In the canon of the Mass his sacrifice is mentioned with those of Melchisedech and Abraham, and his name is placed at the head of the list of saints invoked to aid the dying. The views of radical higher criticism may be summed up in the words of Cheyne: "The story of Cain and Abel is an early Israelitish legend retained by J as having a profitable tendency" (Encycl. bib., s.v.). The conservative interpretation of the narrative differs from that of the radical school of critics, because it accepts the story as history or as having at least a historic basis, while they regard it as only one of the legends of Genesis.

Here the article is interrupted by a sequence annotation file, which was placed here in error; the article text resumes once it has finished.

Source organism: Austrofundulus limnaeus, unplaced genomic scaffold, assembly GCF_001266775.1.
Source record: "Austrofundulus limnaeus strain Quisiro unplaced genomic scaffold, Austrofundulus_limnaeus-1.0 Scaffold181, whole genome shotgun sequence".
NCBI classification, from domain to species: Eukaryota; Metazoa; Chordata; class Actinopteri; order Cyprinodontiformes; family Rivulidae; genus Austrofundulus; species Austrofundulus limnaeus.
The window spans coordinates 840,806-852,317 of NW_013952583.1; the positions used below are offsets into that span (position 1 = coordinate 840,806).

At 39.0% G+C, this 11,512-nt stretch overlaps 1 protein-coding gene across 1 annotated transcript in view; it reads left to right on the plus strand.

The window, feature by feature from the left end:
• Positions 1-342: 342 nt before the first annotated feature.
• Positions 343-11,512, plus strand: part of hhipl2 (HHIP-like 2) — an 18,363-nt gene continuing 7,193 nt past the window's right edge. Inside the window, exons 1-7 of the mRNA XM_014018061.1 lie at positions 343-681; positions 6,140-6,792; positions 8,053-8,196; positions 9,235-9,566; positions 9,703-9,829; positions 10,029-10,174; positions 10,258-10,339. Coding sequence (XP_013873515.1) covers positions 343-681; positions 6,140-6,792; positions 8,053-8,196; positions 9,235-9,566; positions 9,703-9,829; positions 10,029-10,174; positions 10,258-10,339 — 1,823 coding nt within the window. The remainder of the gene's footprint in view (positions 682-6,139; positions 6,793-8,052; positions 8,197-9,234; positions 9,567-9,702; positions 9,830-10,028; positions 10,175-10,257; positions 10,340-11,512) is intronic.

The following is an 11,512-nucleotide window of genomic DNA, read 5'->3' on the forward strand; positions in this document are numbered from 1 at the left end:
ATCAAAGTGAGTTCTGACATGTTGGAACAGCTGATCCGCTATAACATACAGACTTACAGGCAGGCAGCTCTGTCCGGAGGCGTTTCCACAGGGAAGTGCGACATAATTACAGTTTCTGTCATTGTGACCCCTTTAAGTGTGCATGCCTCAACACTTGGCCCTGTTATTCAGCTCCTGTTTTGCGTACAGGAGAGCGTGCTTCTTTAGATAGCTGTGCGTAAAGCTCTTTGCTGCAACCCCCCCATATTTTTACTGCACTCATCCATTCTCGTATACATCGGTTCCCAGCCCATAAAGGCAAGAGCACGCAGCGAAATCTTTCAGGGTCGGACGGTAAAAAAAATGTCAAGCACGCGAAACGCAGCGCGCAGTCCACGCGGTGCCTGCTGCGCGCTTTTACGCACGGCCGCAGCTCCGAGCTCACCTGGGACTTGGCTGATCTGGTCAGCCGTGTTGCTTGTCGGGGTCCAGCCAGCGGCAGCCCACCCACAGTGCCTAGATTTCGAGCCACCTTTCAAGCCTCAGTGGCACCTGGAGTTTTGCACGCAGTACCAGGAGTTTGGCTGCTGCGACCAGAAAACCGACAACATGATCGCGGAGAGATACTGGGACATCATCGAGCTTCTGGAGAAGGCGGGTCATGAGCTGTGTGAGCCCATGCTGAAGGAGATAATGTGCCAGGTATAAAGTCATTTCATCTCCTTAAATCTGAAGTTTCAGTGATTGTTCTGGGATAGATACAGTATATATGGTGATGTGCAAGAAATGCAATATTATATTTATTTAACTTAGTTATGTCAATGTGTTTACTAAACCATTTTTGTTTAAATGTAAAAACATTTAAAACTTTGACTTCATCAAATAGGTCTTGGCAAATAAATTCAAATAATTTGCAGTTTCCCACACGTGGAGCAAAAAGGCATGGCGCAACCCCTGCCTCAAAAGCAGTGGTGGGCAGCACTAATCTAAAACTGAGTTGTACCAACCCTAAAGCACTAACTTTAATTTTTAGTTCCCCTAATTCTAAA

Patristic references in P.G. and P.L.; Geikie, Hours with the Bible; Id., The Descendants of Adam; Id., Creation to Patriarchs (New York, 1890); Hummelauer, Cursus Scrip. Sac. (Paris 1895); Palis in Vig., Dict. de la Bible. For legends See: The Bible, the Koran, and the Talmud, tr. from the Germ by Weil (London, 1846), 23–27; Stanley, Sinai and Palestine; Id., Legends about Cain and Abel, 404, sqq.; Baring-Gould, Legends of the Old Testament Characters (London 1871) I, 6; Gunkel, The Legends of Genesis (tr., Chicago, 1901). For a strong presentation of the Historicity of the Old Test., against the claims of the critical school, consult Orr, The Problems of the Old Testament (New York, 1906); Driver, Genesis (1904).